Top tips on the legalities of engaging volunteers
For many volunteers, the very essence of voluntary work is the flexibility. It is often that freedom that allows volunteers the luxury to help out their chosen organisation in the precious time that they have to spare. Equally, and it is often remarked that, many charities and social enterprises would flounder or fail without the armies of volunteers willing to help out in those sectors.
For these reasons, volunteers rarely claim employment or worker rights (such as the discrimination claim in the case opposite) since they don't want the restrictions that employment or other contracted work entails.
Organisations who accept voluntary help must be aware of the need for a structured environment for volunteers regardless of the informal approach that is commonly applied to voluntary work as compared to, say, employed work. Volunteers are often working alongside employees carrying out similar tasks in similar environments. Accordingly the rules on data processing, occupiers' liability, health and safety, immigration, protecting children and vulnerable adults, equality, respect and many other legal and regulatory safeguards apply to volunteers equally as they do to employees.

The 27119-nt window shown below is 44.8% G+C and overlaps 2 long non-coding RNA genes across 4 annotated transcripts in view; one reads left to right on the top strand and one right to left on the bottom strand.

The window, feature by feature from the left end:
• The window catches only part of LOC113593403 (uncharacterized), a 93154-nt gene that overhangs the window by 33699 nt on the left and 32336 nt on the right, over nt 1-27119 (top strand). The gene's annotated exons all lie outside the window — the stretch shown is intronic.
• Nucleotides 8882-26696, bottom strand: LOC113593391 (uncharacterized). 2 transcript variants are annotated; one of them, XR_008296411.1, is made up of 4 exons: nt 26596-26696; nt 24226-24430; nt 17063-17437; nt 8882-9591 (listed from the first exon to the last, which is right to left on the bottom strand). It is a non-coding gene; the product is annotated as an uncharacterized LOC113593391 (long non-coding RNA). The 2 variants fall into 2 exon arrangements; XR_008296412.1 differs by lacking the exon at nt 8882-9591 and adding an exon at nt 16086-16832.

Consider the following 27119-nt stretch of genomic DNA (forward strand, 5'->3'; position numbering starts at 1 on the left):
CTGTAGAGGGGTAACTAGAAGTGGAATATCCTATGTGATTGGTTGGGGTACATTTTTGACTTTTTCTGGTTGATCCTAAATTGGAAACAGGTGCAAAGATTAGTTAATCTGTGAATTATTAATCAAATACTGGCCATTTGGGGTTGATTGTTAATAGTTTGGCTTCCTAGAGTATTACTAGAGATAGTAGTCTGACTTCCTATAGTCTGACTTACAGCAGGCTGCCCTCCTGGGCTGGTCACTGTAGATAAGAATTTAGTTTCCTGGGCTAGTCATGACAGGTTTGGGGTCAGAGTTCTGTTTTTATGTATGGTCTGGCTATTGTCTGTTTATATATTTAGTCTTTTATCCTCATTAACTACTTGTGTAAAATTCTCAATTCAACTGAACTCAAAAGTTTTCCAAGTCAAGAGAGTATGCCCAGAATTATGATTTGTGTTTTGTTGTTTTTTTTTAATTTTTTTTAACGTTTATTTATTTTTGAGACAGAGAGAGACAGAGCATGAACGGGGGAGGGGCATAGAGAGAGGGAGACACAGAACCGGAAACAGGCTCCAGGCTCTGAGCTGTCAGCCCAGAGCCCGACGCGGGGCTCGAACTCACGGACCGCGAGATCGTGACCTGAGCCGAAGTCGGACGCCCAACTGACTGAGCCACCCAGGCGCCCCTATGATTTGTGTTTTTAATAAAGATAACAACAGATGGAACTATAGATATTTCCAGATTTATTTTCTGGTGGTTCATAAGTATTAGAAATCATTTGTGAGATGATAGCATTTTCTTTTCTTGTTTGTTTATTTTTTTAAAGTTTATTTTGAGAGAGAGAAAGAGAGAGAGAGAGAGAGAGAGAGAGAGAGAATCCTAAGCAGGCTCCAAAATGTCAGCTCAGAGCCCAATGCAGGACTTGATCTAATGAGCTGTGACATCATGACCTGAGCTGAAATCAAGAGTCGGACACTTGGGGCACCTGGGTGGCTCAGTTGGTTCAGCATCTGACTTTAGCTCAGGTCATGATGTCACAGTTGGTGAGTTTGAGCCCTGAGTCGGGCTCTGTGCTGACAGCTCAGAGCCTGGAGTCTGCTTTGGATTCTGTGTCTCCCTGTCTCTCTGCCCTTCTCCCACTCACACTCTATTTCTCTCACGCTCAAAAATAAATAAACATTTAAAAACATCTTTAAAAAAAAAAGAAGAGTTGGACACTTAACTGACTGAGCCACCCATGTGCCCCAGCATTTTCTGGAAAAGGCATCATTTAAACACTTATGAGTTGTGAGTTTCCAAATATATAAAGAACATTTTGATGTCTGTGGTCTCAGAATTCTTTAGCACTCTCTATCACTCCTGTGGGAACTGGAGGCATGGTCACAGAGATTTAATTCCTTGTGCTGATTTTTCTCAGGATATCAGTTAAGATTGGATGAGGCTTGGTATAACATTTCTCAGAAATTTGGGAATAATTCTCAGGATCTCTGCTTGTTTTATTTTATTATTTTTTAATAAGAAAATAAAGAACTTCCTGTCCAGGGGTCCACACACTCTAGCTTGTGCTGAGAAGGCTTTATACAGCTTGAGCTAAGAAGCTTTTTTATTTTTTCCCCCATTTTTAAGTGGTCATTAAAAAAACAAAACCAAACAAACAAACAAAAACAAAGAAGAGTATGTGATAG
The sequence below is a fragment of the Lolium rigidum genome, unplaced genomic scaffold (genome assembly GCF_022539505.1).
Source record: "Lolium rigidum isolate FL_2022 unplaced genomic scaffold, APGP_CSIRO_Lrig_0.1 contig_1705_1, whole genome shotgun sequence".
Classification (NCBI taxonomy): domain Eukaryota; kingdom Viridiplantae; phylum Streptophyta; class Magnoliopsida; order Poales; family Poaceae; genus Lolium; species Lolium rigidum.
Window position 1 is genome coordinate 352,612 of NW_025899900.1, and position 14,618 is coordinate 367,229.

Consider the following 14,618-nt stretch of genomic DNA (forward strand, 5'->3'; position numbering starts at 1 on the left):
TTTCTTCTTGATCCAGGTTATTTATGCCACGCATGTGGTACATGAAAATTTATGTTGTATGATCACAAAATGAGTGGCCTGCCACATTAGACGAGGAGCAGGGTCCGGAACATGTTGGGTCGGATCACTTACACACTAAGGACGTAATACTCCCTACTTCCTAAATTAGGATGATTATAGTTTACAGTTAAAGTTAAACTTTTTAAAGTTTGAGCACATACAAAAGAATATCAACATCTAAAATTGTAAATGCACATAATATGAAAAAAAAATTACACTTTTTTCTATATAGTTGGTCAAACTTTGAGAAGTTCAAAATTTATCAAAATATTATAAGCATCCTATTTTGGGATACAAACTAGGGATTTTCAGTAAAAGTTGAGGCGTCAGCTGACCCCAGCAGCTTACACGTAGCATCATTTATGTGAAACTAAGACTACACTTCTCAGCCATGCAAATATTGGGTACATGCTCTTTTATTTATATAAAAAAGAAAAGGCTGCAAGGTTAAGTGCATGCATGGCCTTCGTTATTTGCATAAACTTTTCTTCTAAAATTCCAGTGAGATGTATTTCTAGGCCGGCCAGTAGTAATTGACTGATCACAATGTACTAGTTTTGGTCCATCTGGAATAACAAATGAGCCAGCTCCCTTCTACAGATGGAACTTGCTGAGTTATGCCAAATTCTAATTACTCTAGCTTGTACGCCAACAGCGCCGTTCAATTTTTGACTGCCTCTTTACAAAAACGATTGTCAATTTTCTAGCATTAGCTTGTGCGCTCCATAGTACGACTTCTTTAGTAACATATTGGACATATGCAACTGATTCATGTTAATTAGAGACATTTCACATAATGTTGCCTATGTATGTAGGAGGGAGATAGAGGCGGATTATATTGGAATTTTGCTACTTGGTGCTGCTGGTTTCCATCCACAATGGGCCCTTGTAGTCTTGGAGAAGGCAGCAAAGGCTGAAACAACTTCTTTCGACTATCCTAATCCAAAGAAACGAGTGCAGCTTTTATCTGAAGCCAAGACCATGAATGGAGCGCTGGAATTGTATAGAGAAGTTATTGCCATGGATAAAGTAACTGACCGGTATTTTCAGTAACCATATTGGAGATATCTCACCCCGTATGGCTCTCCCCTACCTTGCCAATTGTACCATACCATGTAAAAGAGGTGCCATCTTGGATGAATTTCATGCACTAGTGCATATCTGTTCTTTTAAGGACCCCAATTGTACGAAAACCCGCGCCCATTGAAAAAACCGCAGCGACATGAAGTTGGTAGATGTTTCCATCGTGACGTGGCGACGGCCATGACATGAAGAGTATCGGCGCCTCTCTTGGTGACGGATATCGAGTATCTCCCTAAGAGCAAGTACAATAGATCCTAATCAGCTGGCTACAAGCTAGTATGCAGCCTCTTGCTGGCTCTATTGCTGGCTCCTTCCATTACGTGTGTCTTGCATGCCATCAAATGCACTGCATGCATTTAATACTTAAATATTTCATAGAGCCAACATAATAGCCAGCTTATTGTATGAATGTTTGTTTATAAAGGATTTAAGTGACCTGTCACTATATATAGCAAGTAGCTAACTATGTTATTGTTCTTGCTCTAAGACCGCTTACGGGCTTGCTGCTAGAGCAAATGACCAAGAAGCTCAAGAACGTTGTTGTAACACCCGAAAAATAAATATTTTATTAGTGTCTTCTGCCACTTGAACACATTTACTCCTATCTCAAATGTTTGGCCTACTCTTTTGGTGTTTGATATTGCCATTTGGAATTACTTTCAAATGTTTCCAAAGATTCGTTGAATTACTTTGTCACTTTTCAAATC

At Wrigleys, we are increasingly advising clients on this area and providing resources such as Volunteer Policies, Volunteer Arrangements and other general policies aimed at volunteers specifically rather than applying existing policies and agreements that are more appropriately aimed at employees or workers.
If you have any queries about the impact of the Act please do not hesitate to contact the Employment team at Wrigleys on 0113 204 1111